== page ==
If ever there was an actor that knows how to control a room full of clambering media, it's Tom Cruise. Charming, hypnotic, a man who knows how to court the press and publicise his image, whatever that may be.
In a Beverly Hills hotel room, Cruise apologises for his slightly dishevelled appearance. "I've been filming all night", he says smiling. Dressed in black, his tired demeanour doesn't prevent him from discussing topics that range from scientology, to literacy and his latest film The Last Samurai, for which some are hinting that this biggest of movie stars may finally be recognised with an Oscar nomination.
But if Cruise is at all concerned about award recognition, he isn't about to show it here. "I just enjoy what I do. Success and awards are great, but the accomplishment of it is the doing of it. If I got something from my peers, people who understand and make movies, then that would be wonderful, but it's not why I do what I do. I just really feel privileged to make movies, and that's why I do it," Cruise says.
He is now on a mission to sell his latest film, The Last Samurai, set in 1876, in which he plays a tormented soldier, who has fought in both the American Civil War and Indian Wars, battles that have left him emotionally crippled. Fate intervenes and leads him to Japan and a relationship with a Samurai warrior and his family that changes his life forever.
Cruise says that working on this exotic epic reminded him of the first time he saw Lawrence of Arabia as a child. That's when he first dreamed of becoming a part of that mythical world on the screen.
"When I was growing up I remember vividly being on the roof of my family's station wagon, and across the street was the Sahara Desert. I always wanted to see other places and learn about how other people lived. I began to travel and saw different cultures even within America."
When he started visiting Japan in preparation for The Last Samurai the country didn't let him down.
"I was absolutely fascinated and in awe of the culture. I found it ecstatic, the people fascinating and I just wanted to know more about their history, how they lived, and how they got to where they are today," he says.
Cruise has a reputation of taking his work seriously and that was especially true of The Last Samurai, which he worked on for close to three years. While the actor denies that he worked especially hard on this film, compared to others, he says that this production had its own set of problems.
"It was different in that it took me almost a year to physically be able to make this picture. I love and take great pride in what I do... I go all the way," he says.
Cruise admits he had serious doubts about taking on one of the most physically and emotionally daunting films of his career. He recalls having spent a year just physically developing the character, as well as the transition that the character makes throughout the movie.
"I have copious amounts of notes that I remember for the training sequences and where we start and where we end up."
The Samurai ideals of loyalty, courage and sacrifice had a strong appeal.
"Those values are very important to me and important to have in life. I look at the Samurai because they were the artists of their time, who were educated to be leaders and to lead and actually help people. What I think struck me when I read Bushido is compassion . . . If there's no one there to help go out and find someone, to help - that hit me, because I try to lead my life like that."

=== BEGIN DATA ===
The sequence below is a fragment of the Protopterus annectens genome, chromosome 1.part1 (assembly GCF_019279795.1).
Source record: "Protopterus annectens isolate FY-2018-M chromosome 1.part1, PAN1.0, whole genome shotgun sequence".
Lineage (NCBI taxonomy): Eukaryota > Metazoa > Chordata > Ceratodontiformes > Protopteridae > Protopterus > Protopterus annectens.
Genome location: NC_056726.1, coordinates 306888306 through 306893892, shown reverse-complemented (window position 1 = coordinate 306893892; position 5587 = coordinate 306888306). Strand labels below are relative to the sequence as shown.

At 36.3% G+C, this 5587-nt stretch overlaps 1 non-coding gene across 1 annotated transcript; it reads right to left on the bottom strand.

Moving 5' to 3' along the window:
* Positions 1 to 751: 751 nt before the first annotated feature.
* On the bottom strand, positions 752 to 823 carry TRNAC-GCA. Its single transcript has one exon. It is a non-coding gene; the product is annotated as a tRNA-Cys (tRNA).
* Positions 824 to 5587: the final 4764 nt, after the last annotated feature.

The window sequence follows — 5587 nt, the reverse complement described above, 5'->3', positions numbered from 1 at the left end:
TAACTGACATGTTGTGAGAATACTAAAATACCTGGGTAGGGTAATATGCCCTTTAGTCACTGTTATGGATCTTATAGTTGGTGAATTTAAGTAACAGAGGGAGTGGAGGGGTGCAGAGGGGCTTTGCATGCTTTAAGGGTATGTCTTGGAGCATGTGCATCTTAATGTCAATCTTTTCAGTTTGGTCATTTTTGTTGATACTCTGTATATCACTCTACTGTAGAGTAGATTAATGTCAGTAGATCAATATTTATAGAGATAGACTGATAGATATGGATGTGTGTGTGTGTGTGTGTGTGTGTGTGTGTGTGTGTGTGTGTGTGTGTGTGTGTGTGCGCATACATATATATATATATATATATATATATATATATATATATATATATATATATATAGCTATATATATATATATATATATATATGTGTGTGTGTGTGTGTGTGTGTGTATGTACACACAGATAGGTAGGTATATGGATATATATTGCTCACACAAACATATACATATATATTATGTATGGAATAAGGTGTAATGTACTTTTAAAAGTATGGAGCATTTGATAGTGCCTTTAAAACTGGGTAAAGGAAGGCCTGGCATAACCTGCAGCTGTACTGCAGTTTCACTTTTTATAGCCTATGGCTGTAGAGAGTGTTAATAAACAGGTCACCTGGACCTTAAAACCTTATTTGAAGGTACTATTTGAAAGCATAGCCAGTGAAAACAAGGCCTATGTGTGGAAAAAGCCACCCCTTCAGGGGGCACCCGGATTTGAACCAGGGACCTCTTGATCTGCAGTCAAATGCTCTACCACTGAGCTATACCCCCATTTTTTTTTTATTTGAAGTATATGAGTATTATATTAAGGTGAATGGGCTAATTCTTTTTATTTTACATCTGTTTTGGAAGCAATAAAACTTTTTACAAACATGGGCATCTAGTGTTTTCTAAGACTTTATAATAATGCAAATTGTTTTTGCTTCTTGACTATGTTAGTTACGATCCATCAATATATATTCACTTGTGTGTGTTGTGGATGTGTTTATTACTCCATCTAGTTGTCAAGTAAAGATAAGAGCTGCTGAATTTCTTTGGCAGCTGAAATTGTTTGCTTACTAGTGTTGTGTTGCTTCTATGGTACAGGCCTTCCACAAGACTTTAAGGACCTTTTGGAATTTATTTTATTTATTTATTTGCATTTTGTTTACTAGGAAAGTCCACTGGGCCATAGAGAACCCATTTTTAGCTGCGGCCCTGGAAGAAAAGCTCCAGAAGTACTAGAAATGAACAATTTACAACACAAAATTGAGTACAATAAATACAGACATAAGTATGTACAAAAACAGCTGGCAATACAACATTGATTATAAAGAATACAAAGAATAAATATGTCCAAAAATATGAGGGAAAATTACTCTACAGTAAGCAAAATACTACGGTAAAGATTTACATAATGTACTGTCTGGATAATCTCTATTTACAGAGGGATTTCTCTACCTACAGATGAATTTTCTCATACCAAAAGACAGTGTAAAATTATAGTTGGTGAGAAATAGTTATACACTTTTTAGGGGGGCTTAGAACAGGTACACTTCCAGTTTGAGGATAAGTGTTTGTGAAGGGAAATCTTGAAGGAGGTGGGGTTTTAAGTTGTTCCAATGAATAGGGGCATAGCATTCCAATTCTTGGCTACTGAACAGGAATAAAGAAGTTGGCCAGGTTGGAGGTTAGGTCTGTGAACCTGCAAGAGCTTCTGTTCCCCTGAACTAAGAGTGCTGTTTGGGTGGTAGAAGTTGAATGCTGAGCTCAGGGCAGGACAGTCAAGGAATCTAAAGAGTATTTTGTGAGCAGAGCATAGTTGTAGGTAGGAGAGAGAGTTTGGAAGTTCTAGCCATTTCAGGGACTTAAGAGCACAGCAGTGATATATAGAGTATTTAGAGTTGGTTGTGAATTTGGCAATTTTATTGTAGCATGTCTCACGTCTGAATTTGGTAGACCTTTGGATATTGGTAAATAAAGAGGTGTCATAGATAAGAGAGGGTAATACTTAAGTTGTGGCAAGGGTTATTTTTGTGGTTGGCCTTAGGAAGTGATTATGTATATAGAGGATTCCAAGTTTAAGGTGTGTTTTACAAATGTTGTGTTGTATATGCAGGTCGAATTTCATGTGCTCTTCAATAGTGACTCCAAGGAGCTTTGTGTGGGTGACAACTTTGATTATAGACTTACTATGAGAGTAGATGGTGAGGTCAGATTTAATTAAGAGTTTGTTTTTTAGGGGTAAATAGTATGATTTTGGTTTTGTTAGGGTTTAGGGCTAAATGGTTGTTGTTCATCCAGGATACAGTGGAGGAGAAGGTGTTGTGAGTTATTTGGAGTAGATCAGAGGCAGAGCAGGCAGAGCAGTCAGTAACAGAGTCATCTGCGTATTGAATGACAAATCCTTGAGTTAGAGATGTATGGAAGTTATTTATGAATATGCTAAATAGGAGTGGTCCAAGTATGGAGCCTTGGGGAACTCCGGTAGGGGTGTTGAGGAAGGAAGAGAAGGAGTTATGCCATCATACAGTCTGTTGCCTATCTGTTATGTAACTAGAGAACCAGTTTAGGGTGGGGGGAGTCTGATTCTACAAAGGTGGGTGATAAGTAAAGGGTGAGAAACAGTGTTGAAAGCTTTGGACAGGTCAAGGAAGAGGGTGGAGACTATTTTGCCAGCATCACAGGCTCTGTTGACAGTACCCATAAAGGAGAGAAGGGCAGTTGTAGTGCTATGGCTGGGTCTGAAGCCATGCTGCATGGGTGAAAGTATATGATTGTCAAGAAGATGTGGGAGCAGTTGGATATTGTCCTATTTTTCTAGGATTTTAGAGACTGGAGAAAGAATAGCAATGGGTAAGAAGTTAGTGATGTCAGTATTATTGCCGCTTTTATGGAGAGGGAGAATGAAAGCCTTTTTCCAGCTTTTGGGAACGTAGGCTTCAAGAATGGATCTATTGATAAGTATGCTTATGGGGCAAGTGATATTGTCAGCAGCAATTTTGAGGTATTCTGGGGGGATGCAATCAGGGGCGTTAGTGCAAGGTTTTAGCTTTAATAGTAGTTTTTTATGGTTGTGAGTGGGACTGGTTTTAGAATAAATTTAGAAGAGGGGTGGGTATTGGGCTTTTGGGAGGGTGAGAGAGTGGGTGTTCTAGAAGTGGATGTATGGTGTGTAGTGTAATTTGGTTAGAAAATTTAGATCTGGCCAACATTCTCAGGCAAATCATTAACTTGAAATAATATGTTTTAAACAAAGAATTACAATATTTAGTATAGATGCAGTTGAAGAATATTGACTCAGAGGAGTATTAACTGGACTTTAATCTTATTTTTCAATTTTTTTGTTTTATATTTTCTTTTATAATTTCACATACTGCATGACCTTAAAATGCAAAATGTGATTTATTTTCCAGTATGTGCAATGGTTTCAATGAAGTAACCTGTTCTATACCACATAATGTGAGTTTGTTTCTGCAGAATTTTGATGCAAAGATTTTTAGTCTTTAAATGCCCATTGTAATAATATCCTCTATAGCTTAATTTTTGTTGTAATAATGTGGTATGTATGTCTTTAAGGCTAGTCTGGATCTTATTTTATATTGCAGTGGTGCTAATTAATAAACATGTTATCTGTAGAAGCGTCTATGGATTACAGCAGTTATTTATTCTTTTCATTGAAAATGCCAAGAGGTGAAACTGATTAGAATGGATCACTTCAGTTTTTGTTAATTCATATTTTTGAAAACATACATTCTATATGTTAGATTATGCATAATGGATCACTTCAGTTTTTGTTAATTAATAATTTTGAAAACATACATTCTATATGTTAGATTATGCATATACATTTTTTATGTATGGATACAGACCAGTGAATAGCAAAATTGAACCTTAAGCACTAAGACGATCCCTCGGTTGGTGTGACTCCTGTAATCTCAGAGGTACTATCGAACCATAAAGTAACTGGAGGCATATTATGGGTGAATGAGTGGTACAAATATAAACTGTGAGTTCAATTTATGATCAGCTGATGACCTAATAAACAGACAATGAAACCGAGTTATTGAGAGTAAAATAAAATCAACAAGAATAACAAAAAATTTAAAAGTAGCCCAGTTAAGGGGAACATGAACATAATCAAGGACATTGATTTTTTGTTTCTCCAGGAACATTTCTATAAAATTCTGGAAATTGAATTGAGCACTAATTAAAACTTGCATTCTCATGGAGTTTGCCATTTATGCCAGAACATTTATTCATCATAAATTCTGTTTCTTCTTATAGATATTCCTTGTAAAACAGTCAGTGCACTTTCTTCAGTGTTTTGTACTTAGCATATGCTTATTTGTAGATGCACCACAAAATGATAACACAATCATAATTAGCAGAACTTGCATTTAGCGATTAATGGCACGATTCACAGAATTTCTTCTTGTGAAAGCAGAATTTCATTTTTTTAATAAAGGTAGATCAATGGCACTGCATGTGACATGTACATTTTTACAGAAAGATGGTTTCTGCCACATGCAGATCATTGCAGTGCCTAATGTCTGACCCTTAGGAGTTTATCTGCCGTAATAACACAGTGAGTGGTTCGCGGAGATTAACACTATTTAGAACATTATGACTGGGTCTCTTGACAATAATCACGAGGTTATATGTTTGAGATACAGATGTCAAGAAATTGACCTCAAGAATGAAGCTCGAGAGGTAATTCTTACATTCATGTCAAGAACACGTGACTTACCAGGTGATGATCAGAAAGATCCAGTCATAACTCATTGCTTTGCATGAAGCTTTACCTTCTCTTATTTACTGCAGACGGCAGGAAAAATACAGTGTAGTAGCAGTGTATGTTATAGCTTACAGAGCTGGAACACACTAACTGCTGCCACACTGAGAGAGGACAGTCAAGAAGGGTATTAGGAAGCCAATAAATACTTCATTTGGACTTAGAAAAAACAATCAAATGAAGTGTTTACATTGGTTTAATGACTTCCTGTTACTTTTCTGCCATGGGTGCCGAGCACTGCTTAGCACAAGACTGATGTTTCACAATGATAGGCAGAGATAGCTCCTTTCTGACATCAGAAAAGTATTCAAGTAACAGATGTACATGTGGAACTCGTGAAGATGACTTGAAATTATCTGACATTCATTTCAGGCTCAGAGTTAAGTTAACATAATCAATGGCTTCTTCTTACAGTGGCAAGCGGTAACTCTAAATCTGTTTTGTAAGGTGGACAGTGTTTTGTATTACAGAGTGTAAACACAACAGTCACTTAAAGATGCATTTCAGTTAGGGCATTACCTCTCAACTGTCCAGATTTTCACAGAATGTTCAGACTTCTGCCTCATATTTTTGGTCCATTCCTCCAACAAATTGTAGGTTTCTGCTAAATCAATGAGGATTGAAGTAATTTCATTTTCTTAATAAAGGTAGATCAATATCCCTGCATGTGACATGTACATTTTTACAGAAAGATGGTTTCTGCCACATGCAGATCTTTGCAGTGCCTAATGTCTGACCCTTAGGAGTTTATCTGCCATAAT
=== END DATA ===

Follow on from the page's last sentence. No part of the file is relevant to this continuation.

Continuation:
Thematically, The Last Samurai explores Cruise's character's search for an inner peace. It chimed with his own life experience.
"It's well known I'm a Scientologist, and that has helped me to find that inner peace in my life and it's something that has given me great stability and tools that I use," he says, broaching a subject he rarely discusses with the press.
"It's also something that has enabled me to help others in a way that I have always wanted to. We study technology that is applied and really enables people to educate themselves so they can become literally rehabilitated. We have, you know, programs that rehabilitate criminals and a successful drug rehabilitation program, that has helped hundreds of thousands of people get off drugs, and can go back to society and have happiness and not feel that they have a disease, but to feel that they are able. So there are a lot of things in my life that have given ME that inner peace."
Cruise adds that it helps in all areas of his life whether it be acting, family life, with his wife, actress Penelope Cruz, or ex-wife, Nicole Kidman.
"When you're happy, life is easier to deal with, and it's not less interesting... it grows, and it gets better."
As to the future, Cruise may be hinting that he will not be starring in Mission Impossible 3 any time soon, but he is currently shooting Michael Mann's Collateral which will probably undergo a title change. In a change of pace, Cruise plays a contract killer.
"I've been so fortunate to go from Ed Zwick to Michael Mann, both of whom are on top of their game, who have total command of what they do, and these two pictures couldn't be more different and unique in their characters. When I started out I was thinking: 'You're never going to work again!' or 'Will I work?' and 'What's going to happen?' And now, I'm having a blast."